Nothing is more satisfying to a product developer than watching something you had a hand in creating finally come to fruition. Conversely, when you put your life and soul into an invention and that invention is later dismissed, you lose a bit of yourself. I recently visited a friend who still works as an ONR consultant and learned that an entire project we’d once worked on had been summarily dumped.
The project in question resulted from a Small Business Innovation Research (SBIR) grant to develop an automated smart cargo tie-down system that could speed up cargo loading and unloading on the Navy’s hovercraft. Our piece of work was in support of an overall “seabasing” effort that would have allowed logistics and reserve forces to sit safely on a ship offshore as supplies were delivered just-in-time via hovercraft and the V-22 Osprey. Millions were spent on the design of the ship and the system, as well as an incredible six-axis crane to move cargo from a wildly pitching commercial supply ship to the wildly pitching sea base. To see this project discarded because some admiral decided the entire premise was invalid makes one wonder where their new product development (NPD) “heads” were in the first place.
Lest you think me ungrateful, let me say that this project helped build the groundwork for what my company has become today, for which I will be eternally grateful. It also taught us valuable lessons on how not to do NPD. During the initial phases of design work for the automated tie-down, we were not allowed to meet with the end users — the sailors who would have to use our equipment. I became very suspicious of the Navy’s understanding of good NPD practices, and that suspicion was confirmed when the ONR project boss, a bright and dedicated engineer and program manager, said, “I am not sure that we know good product development practices.” Clearly, if you consider the number of projects started and subsequently dropped by the military, he was right.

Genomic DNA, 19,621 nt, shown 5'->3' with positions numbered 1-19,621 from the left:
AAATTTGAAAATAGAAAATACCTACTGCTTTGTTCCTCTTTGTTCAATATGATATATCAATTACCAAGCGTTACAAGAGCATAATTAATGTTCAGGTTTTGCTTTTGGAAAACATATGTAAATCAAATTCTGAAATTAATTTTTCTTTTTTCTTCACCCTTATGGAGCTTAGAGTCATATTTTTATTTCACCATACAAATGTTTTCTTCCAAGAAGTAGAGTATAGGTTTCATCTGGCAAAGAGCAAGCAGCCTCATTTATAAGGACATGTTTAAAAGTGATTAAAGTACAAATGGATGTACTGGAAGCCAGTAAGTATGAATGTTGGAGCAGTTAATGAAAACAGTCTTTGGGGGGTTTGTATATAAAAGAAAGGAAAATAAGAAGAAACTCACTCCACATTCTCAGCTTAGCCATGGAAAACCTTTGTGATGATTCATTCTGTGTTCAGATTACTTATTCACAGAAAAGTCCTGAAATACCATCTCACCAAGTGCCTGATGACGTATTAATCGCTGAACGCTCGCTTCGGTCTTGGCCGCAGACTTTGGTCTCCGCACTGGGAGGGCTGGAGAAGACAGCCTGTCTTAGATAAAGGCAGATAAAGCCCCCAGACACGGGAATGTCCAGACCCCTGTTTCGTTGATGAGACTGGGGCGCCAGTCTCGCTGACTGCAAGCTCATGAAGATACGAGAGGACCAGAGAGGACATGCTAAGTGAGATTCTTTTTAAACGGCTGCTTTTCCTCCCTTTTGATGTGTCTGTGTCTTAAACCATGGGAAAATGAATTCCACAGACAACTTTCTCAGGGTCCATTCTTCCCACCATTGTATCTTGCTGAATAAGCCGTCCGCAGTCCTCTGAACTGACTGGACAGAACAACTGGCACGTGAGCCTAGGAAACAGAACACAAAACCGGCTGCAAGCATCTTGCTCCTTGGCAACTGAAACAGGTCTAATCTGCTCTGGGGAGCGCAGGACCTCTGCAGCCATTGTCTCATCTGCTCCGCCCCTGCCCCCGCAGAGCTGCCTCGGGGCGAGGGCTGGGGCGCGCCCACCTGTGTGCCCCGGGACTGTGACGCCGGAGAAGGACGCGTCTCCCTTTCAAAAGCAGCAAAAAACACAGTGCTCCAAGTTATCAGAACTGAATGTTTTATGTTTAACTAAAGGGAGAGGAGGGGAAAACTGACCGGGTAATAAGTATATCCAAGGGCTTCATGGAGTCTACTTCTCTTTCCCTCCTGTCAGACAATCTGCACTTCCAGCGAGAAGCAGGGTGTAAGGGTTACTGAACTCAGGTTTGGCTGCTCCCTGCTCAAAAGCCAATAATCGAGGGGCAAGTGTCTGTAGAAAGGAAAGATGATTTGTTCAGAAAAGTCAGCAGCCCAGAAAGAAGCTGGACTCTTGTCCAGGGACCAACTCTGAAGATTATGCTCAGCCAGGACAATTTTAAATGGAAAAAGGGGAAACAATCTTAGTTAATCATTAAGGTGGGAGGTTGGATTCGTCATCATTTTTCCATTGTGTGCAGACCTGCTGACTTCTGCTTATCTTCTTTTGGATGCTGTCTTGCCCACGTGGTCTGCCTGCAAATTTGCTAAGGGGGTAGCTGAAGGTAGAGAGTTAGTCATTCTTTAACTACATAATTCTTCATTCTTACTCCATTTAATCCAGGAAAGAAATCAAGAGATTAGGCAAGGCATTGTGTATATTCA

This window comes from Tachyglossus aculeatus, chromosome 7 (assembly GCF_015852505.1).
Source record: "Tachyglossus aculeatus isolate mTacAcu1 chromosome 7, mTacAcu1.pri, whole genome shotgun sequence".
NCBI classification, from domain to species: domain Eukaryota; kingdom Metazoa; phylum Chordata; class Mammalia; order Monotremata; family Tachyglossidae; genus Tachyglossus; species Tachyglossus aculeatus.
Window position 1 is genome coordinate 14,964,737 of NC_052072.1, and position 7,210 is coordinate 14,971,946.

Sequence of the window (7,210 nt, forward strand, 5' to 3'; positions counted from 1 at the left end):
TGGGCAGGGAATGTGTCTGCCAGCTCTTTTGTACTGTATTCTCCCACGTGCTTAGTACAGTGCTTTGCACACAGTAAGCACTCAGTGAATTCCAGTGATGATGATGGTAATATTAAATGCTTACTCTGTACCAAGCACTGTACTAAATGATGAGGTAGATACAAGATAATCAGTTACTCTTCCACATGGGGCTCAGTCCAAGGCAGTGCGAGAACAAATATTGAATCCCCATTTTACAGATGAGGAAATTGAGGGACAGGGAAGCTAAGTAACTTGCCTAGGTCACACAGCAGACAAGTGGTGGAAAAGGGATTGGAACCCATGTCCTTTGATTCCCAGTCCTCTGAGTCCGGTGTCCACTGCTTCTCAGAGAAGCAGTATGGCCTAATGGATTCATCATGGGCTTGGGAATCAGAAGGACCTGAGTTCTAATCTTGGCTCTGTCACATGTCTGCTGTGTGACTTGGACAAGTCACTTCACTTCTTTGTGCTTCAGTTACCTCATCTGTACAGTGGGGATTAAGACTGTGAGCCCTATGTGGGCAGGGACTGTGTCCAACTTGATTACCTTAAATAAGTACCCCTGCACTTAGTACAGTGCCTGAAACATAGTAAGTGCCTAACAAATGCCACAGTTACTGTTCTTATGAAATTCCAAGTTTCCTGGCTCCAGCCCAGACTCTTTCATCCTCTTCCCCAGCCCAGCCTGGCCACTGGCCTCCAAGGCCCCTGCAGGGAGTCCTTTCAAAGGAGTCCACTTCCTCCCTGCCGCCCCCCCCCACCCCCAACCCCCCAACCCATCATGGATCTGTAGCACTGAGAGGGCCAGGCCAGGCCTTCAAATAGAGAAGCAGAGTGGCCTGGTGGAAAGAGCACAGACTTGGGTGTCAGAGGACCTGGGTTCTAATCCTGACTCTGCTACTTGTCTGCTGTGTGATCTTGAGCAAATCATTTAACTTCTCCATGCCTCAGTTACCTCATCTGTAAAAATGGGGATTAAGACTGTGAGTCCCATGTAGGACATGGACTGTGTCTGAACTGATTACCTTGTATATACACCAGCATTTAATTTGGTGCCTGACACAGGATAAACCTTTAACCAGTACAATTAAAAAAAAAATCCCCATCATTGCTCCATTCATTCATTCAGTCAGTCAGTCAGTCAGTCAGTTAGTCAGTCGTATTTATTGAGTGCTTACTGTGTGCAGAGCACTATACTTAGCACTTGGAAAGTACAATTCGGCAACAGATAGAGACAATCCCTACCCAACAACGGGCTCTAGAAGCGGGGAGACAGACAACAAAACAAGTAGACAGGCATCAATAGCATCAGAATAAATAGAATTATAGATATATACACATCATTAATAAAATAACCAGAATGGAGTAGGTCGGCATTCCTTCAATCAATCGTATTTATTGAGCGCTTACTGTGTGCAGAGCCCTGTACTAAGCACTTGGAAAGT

In defense of the many dedicated people I’ve met during my travails in Washington, DC, I will say that the folks in the trenches, the motivated bureaucrats who work to build the best military in the world, are not the source of the problem. It is inappropriate to bash the defense contractors to a certain extent. After all, we created them, paid for them, and set the rules of engagement.
We should not be surprised by the failure of a system that funnels billions of dollars into the hands of defense contractors based on the whims of congress and a military upper echelon, many of whom use their positions as a stepping-stone to high-paying consulting jobs with the very contractors they helped fund.
Is the MRAP really an example of how things should be done? Yes, mostly. The MRAP manufacturer was given a simple task: Design a vehicle to withstand an IED. The manufacturer was given the money and the authority to take the project all the way through execution. Critically, the army was forced to stay out of the way. Good NPD dictates that it’s not enough to come up with ideas; it is about execution as well.
Since it is clear that we are never going to get Congress or the cadre out of the clutches of that military-industrial complex that President Dwight Eisenhower warned us against, perhaps we should let Apple design and build the next iFighter. On the other hand, imagine our primary fighter built by Foxconn, in China, under Apple’s watchful eye. If that doesn’t scare the bejesus out of you, nothing will.